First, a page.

Vaccines are the key to the end of this crisis. But they have also become the catalyst for a huge swirl of acrimony.
The European Union has accused AstraZeneca of breaking its contract by not supplying enough vaccine doses.
The company blames production delays.
The EU is not satisfied with the answer, not least because there is currently no similar threat hanging over the supply of vaccines to the UK.
So why is the EU so angry?
Well, it comes down to three main reasons.
Firstly, the European Union maintains it provided money up-front to AstraZeneca so the company could beef up its production capacity, precisely to avoid these sorts of problems.
Secondly, it is furious about the idea that the UK is getting preferential treatment.
"There is no hierarchy," said the European Health Commissioner, Stella Kyriakides, who also rejected outright the idea that the UK was being rewarded for signing a contract earlier.
"We reject the idea of first come, first served. That might work at the local butchers but not in this contract. Vaccine developers have a moral, societal and contractual responsibility."
And then finally, the EU is angry for the simple reason that all this plays into the idea that Europe's approach to vaccination has been stuttering and sluggish, particularly in contrast to the UK.
It's reckoned that about 11% of the UK population has now been vaccinated. The best-performing country in the whole EU is Malta, with about 5% of the population vaccinated.
Chris Fearne is Malta's health minister, and also its deputy prime minister. When we spoke, he told me that "there is a race but it's not against one another but against the virus".
"Time is important, the numbers we vaccinate are important, but we need to do this together.
"I'm a strong advocate for vaccine solidarity. We are in this together, fighting the virus not each other. And while there is a pandemic somewhere there is a pandemic everywhere."
And yet, just as his country, and his continent, invest in the vaccine that offers hope of defeating the virus, so this row emerges with AstraZeneca.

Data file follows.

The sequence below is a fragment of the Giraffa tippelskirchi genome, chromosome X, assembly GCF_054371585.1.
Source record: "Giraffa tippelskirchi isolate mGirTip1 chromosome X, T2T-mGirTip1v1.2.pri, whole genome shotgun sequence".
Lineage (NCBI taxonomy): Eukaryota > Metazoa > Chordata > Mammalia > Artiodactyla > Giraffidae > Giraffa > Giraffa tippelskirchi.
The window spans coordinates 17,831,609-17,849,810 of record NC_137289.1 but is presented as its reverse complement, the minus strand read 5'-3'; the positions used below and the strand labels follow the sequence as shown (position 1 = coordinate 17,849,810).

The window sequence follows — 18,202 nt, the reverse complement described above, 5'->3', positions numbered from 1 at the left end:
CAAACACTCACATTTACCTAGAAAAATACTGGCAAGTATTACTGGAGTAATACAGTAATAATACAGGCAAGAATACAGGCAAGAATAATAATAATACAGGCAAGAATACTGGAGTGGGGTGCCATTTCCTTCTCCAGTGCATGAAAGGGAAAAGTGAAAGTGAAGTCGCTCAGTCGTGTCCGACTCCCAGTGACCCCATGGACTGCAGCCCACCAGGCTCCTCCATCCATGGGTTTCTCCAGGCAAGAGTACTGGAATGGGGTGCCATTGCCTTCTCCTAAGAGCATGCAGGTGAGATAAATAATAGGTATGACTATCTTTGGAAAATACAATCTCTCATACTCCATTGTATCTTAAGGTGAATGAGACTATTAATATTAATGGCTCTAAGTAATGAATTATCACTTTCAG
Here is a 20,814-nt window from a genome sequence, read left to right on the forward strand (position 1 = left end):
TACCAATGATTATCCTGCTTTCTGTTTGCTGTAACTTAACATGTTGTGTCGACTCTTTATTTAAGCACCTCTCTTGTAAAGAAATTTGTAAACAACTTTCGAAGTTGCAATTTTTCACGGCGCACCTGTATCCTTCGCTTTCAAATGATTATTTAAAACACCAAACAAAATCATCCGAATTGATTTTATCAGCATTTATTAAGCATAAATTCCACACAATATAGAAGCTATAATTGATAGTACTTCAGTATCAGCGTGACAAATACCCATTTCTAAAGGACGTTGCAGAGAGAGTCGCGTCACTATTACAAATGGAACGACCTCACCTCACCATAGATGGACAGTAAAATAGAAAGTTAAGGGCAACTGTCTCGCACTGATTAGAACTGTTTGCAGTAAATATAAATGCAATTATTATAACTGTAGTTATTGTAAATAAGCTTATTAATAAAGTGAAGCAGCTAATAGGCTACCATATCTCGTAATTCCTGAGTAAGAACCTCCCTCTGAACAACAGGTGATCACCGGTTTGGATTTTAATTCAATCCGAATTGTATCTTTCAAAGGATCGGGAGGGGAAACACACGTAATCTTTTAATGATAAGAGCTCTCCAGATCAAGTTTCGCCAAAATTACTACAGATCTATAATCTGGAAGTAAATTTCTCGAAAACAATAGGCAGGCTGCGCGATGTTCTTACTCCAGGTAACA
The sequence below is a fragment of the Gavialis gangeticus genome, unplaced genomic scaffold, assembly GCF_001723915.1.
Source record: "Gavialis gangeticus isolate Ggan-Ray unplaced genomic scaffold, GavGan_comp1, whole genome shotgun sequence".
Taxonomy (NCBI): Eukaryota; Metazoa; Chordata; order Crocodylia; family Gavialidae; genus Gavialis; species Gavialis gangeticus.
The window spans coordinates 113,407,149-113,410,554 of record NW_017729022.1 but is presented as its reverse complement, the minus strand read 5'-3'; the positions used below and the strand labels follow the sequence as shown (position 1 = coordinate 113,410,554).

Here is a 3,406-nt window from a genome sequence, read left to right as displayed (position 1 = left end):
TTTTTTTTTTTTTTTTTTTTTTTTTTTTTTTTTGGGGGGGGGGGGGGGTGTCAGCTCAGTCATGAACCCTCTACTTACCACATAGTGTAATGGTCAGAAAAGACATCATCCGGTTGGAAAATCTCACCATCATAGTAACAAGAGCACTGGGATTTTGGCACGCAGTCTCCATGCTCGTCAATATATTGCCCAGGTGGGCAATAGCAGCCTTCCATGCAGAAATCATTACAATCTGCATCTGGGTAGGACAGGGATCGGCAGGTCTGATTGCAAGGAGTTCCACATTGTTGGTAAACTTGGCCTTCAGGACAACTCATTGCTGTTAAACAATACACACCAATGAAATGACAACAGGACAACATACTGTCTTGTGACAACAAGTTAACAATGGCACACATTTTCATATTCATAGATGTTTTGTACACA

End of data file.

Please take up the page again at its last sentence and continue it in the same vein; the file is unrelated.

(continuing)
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Mr Fearne's answer is measured. His focus remains on the success of nations joining together to procure medicine, a model he expects to see replicated in years to come.
"The question of transparency is a hot issue when it comes to pharmaceutical products. For the first time ever, the member states have procured a vaccine and this is something which is a breakthrough but something, which will serve in the future - for drugs that treat cancers, for therapies and so on.
"We need to get over this infantile quarrelling over who reaches targets first. We are all citizens and we all want the best public health - and we have a fantastic situation by having a vaccine after such a short period of time."
The same across the EU, perhaps, but the comparison with the UK seems stark. He puts some of that difference down to different approaches.
"We have chosen different models of vaccinating our population.
"The UK used all the doses as first doses, which will delay the second dose for months. We have chosen different and kept second doses in reserve. That's up to the UK - we have stuck to what the manufacturers recommend."
He said he is thrilled that the pharmaceutical giant Sanofi, whose own vaccine project fell flat, will now be producing vaccines on behalf of Pfizer.
From him, there is a long-term sense of confidence. In Brussels, and in the short term, the mood remains clouded by anger.
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